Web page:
Library Fact Sheets
LUKE AIR FORCE BASE HISTORY|
Printable Fact Sheet
Luke Air Force Base is named for the first aviator to be awarded the Medal of Honor--2d Lt. Frank Luke Jr. Born in Phoenix in 1897, the "Arizona Balloon Buster" scored 18 aerial victories during World War I (14 of these German observation balloons) in the skies over France before being killed, at age 21, on Sept. 29, 1918.
In 1940, the U.S. Army sent a representative to Arizona to choose a site for an Army Air Corps training field for advanced training in conventional fighter aircraft. The city of Phoenix bought 1,440 acres of land, which they leased to the government at $1 a year effective March 24, 1941. On March 29, 1941, the Del. E. Webb Construction Co. began excavation for the first building at what was known then as Litchfield Park Air Base.
Another base known as Luke Field, in Pearl Harbor, Hawaii, released its name when the base was transferred to the Navy in June 1941, and the fledgling Arizona base was called Luke Field at the request of its first commander, Lt. Col. Ennis C. Whitehead, who went on to become a lieutenant general as commander of Air Defense Command in 1950.
The first class of 45 students, Class 41 F, arrived June 6, 1941 to begin advanced flight training in the AT-6, although only a few essential buildings had been completed. Flying out of Sky Harbor Airport until the Luke runways were ready, pilots received 10 weeks of instruction and the first class graduated Aug. 15, 1941. Capt. Barry Goldwater served as director of ground training the following year.
During World War II, Luke was the largest fighter training base in the Army Air Force, graduating more than 17,000 fighter pilots from advanced and operational courses in the AT-6, P-40, P-51, and P-38.
By Feb. 7, 1944, pilots at Luke had achieved a million hours of flying time. By 1946, however, the number of pilots trained dropped to 299 and the base was deactivated Nov. 30 that year.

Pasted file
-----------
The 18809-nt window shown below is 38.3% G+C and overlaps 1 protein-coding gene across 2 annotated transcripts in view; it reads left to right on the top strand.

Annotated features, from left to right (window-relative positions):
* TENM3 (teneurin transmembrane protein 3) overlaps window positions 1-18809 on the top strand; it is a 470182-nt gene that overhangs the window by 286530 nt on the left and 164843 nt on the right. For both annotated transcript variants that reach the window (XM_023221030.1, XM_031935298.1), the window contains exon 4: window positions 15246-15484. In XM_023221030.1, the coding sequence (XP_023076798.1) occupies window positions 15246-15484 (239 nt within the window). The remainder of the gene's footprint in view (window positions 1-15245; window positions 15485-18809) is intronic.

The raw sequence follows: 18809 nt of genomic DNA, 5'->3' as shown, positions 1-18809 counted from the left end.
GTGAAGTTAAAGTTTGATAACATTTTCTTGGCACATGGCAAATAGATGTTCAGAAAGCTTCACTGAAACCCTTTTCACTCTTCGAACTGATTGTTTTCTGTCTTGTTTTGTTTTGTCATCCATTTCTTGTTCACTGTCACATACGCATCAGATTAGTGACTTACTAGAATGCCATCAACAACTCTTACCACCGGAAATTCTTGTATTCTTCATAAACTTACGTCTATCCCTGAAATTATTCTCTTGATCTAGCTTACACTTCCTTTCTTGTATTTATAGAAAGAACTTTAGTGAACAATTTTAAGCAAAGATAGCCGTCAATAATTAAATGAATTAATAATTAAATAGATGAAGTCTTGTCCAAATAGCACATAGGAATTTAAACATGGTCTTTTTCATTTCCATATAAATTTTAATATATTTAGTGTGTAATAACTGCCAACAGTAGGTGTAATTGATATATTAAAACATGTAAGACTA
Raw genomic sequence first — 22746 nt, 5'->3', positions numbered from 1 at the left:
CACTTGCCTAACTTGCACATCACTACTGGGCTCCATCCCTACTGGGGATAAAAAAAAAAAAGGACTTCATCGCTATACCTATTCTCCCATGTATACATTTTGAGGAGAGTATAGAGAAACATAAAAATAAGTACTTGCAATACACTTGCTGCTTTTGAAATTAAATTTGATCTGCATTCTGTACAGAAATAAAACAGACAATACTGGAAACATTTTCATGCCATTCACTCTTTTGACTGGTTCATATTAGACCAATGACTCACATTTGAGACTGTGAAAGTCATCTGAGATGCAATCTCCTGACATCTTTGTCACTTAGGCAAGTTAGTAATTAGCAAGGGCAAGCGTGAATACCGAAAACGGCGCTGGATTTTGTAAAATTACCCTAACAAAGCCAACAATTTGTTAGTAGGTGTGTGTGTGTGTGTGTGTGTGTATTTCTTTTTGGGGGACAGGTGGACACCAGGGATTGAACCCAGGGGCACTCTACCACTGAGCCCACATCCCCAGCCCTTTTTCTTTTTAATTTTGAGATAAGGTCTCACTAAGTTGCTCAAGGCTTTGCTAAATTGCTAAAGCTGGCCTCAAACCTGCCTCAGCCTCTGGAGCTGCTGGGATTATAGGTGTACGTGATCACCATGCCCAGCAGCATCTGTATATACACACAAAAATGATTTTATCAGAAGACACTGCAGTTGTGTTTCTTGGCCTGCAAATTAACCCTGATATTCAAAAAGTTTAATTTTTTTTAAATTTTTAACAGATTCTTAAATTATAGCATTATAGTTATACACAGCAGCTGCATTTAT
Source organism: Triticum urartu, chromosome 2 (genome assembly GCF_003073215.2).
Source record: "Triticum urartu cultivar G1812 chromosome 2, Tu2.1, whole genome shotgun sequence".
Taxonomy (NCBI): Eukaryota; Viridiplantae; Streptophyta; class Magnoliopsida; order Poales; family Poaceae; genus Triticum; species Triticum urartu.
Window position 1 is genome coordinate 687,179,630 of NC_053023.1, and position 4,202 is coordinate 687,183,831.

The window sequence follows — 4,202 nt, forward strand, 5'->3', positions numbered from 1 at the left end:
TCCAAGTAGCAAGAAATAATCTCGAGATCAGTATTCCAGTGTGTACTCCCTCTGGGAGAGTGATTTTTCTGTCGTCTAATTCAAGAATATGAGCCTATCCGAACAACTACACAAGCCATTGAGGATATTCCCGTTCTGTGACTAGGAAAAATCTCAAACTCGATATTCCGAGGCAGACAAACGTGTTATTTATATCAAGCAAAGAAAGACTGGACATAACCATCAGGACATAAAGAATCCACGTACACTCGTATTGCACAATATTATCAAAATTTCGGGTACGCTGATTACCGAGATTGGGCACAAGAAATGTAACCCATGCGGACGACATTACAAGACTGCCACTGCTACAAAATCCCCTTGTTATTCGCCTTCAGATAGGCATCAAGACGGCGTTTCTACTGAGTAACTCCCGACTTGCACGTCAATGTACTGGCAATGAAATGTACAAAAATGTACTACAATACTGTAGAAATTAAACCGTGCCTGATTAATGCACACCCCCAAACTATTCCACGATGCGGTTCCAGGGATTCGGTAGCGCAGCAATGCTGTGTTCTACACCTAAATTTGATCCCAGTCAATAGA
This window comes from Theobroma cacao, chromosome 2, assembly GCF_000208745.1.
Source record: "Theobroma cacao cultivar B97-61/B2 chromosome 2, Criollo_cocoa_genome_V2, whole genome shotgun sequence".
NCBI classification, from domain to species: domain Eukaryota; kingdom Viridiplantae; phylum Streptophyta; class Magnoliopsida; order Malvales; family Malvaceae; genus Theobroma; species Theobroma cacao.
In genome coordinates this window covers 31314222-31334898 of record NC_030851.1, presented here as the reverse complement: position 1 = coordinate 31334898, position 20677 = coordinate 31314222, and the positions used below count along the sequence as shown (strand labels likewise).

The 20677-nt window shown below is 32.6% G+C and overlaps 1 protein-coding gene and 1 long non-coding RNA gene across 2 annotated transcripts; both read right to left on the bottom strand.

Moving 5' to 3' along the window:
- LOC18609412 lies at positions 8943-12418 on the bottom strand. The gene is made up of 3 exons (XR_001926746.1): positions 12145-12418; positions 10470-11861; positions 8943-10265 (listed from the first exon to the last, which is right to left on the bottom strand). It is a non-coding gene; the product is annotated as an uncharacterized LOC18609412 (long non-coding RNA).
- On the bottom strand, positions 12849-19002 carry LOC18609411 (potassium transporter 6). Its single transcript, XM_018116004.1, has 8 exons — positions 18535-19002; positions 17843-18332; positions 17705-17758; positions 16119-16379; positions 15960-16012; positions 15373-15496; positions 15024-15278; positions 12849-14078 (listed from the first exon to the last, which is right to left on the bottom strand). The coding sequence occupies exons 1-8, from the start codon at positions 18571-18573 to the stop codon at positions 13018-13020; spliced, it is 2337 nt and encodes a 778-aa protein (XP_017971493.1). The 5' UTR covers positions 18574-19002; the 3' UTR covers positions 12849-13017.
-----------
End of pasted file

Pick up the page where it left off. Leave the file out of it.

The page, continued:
Soon after combat developed in Korea, Luke field was reactivated on Feb. 1, 1951 as Luke Air Force Base, part of Air Training command under the reorganized U.S. Air Force.
Students progressed from the P-51 Mustang to the F-84. Flying training at Luke changed to the F-100, and on July 1, 1958, the base was transferred from Air Training Command to Tactical Air Command. Luke continued its tradition of providing fighter training for allied nations when an F-104 program for German Air Force pilots and a program in the F-5 for pilots from Third world nations began in 1964.
During the 1960s, thousands of American fighter pilots left Luke to carve their niche in the annals of Air Force history in the skies over Vietnam. In July 1971, the base received the F 4C Phantom II and assumed its role as the main provider of fighter pilots for Tactical Air Command and fighter forces worldwide. In November 1974, the Air Force's newest air superiority fighter, the F-15 Eagle, came to Luke. It was joined in December 1982 by the F-16 Fighting Falcon, which officially began training fighter pilots Feb. 2, 1983.
Luke units continued to set the pace for the Air Force. The 58th TTW had two squadrons--the 312th and 314th Tactical Fighter Training Squadrons-conducting training in the newest C and D models of the Fighting Falcon. The 405th TTW received the first E model of the F-15 Eagle in 1988 and two of its squadrons-the 461st and 550th-began training in this dual-role fighter.
In July 1987, the Reserve function at Luke changed when the 302nd Special Operations Squadron deactivated its helicopter function and the 944th Tactical Fighter Group was activated to fly the F-16C/D.
The early 1990s brought significant changes to the base. As a result of defense realignments, the 312th, 426th and 550th TFTSs were inactivated as were the 832nd Air Division and the 405th TTW. The F-15A and B models were transferred out, and the 58th TTW, being the senior wing at Luke, was re-designated the 58th Fighter Wing and once again became the host unit at Luke.
In April 1994, after 24 years at Luke, the 58th Fighter Wing was replaced by the 56th as part of the Air Force Heritage program. Air Force officials established the program to preserve Air Force legacy and history during a time of military draw down. The 56th FW was one of the most highly decorated units in Air Force history, and it was named to remain part of the active fighter force while the 58th was reassigned as a special operations wing to Kirtland AFB, N.M.
Since then, the 56th Fighter Wing trained pilots to fly the F-16. On 13 March 2013, Luke AFB celebrated its millionth USAF F-16 flying hour. Due to USAF drawdowns and preparations for the arrival of the F-35A, two squadrons inactivated - the 61st and 63d. In March 2014, the 56th Fighter Wing activated its new group, the 54th Fighter Group, along with the 311th Fighter Squadron at Holloman AFB, NM. That same week, the entire West Valley community celebrated with the reactivated 61st Fighter Squadron on the arrival of its first F 35A. A year later, the base began training pilots to fly the F-35A, continuing its decade's long tradition of being known as "Fighter Country."
Point of Contact
56th Fighter Wing Public Affairs